Carren's Pitch

Life by Design

Creating a monument to capture the tragedy of 9/11 is no mean feat. Neither is writing about it. In its almost decade-long march from conceptualizing to development, plans from Ground Zero have literally had a lot of cooks stirring the pot. That makes for some slow processes, but hopefully one that's worth the long wait. Here's my update on it for Bluprint magazine.
The World Center battles politics and financials to rise again
Text and Photos by: Carren Jao
Edited by: Judith Torres
Published: October 2010

12 seconds. In the time it took the twin towers to fall September 11, 2001, the whole world changed. 2,819 lives were lost, hundreds of thousands psychologically wounded and a new era of (in)security dawned on us.

In the immediate aftermath of 9/11, New York—a city usually in constant motion—was immobilized. Families were in mourning and even those who lost no loved ones still felt the trauma of the past days’ events. In the space of just a few seconds, a gaping hole was left in the heart of the city. “Everything stopped. No one knew what was going to happen next,” said Rick Bell, the head of the New York Chapter of the American Institute of Architects.

The only certainty to be had was that whatever next steps there were it would be a difficult road. More than nine years after 9/11, it still is.

The World Trade Center will supposedly be completed by 2013. Today, it continues its labored march to completion.

To build or not to build

Out of the thousands of lives lost, only 289 bodies were found intact. 19,858 other body parts were recovered. Ground Zero had become the de facto burial site for many of the victims. In the months following the event, there were contradicting points of view coming from the public on how best to move forward.

It was not an uncommon sentiment to hear that nothing should be built over the land as a sign of respect. The then incumbent New York City mayor Rudolph Giuliani argued strongly against commercial or civic redevelopment over the whole site. After all, under normal circumstances, who would build over a graveyard?

The more belligerent felt New York should rebuild and fast. But rebuild what? An exact replica of Minoru Yamasaki’s two metal boxes with 10 million square feet of office space? Real estate mogul Larry Silverstein, who has just leased the World Trade Center a few weeks before the tragedy, would certainly have been happy with that.

“Some elected officials, some very strong minded agitators, activists were saying, ‘We have to show these terrorists that they can’t destroy what we did. Look at how Berlin was rebuilt,’ you know, to rebuild it exactly as was before.” recounted Bell.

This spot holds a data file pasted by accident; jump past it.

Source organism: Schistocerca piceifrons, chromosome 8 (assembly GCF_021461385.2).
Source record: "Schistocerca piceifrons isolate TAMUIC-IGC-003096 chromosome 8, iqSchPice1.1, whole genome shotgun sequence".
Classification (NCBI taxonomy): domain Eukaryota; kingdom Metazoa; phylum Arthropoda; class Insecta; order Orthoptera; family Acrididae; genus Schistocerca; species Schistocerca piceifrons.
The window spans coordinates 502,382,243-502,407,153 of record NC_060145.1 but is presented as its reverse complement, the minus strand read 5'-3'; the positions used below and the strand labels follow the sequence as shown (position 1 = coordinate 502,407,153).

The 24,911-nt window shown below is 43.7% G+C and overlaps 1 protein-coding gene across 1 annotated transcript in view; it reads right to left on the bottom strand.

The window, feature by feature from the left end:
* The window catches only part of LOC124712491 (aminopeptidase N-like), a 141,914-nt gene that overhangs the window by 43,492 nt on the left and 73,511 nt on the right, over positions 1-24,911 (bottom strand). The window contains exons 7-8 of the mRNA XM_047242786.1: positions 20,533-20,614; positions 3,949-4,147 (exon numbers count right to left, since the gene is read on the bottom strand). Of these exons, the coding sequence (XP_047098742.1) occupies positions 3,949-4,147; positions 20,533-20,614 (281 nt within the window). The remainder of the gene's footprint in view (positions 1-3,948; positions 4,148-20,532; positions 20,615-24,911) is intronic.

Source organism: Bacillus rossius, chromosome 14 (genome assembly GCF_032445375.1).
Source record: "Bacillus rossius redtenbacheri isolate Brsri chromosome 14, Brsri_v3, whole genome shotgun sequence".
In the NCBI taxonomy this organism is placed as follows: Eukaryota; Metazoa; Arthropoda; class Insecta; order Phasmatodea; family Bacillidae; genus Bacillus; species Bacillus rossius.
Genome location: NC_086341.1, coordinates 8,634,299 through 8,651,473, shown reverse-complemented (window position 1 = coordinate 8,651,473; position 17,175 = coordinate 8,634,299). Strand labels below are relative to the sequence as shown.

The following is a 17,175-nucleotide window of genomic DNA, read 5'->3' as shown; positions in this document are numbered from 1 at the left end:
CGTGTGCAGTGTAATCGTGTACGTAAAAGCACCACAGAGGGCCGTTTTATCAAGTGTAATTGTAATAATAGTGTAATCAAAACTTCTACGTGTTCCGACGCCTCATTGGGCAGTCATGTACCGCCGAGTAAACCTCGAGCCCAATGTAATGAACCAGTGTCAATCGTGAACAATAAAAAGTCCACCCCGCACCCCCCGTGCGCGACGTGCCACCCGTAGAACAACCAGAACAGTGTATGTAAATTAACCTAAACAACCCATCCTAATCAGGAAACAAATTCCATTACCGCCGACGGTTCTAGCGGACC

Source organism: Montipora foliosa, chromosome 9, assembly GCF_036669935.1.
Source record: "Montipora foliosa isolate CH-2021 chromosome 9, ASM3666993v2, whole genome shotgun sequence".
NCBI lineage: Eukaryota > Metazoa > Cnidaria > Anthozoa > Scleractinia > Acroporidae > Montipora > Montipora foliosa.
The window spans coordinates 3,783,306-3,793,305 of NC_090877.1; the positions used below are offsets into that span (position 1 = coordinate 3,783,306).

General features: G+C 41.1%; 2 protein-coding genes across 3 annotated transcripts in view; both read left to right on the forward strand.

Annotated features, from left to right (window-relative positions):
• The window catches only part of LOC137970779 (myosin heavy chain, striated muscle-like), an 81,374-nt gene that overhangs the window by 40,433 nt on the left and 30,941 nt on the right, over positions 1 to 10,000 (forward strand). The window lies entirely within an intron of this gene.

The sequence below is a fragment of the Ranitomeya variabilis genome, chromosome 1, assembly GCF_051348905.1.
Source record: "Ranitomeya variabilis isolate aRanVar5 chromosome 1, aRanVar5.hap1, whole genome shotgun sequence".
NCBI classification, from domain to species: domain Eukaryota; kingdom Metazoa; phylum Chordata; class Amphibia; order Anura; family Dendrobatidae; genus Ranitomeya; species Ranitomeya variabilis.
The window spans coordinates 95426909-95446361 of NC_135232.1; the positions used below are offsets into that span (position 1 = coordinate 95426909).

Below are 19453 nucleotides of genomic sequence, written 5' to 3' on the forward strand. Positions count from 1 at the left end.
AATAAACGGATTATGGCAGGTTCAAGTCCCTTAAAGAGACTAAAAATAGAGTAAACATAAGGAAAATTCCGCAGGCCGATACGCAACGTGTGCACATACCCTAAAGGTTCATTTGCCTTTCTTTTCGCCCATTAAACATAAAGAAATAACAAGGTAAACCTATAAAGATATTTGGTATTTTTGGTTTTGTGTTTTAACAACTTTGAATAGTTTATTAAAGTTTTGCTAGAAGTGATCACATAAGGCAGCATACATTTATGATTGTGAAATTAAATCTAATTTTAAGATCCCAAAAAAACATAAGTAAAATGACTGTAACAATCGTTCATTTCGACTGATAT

Bell and other architects, designers and planners advocated for yet another alternative. “We’re saying we should rebuild absolutely and quickly, but build it better than it was before.”

Bell was the spokesperson for New York New Visions, a coalition of New York architects, designers, planners and engineers that came together when it came to matters concerning the redevelopment of Lower Manhattan, the site of the tragedy.

Concern like Bell’s was not uncommon. Almost everyone in New York wanted to have a say: the families of those in the towers and in the planes, firefighters’ widows, residents of Lower Manhattan, business owners in the area, not to mention New York’s morass of civic organizations.

Unlike most public works, where ironically the public had sway over the proceedings, the matter of what to build was in the hands of the many. The situation both helped and confused the already touchy matter of rebuilding. The Ground Zero design aroused unprecedented public interest. The city was fixated on architecture.

For the real estate developers, government officials, concerned citizens and bereaved families, every step in the process was a long-drawn out conversation mired in politics, red tape and seemingly incompatible interests. Never had the design and rebuilding of a space been so public or emotionally fraught.

The Max Protech Gallery in Chelsea exhibited design proposals by well-known architects. A two-day forum on Lower Manhattan designs at the Museum of Modern Art lasted for more than six hours on the first night. All 900 seats were filled at a public hearing on the future of Ground Zero on January 29, 2002. More than 4,000 people attended the Listening to the City event in Javits Convention Center where initial plans for Ground Zero were unveiled.

Both the New York Times Magazine and the New York Magazine had architectural commissions featured in their publications by such architects as Rem Koolhaas and Zaha Hadid for public scrutiny. “Now is the time for New York to express its ambition through architecture and reclaim its place as visionary city,” proclaimed the New York Times Magazine. [continued]


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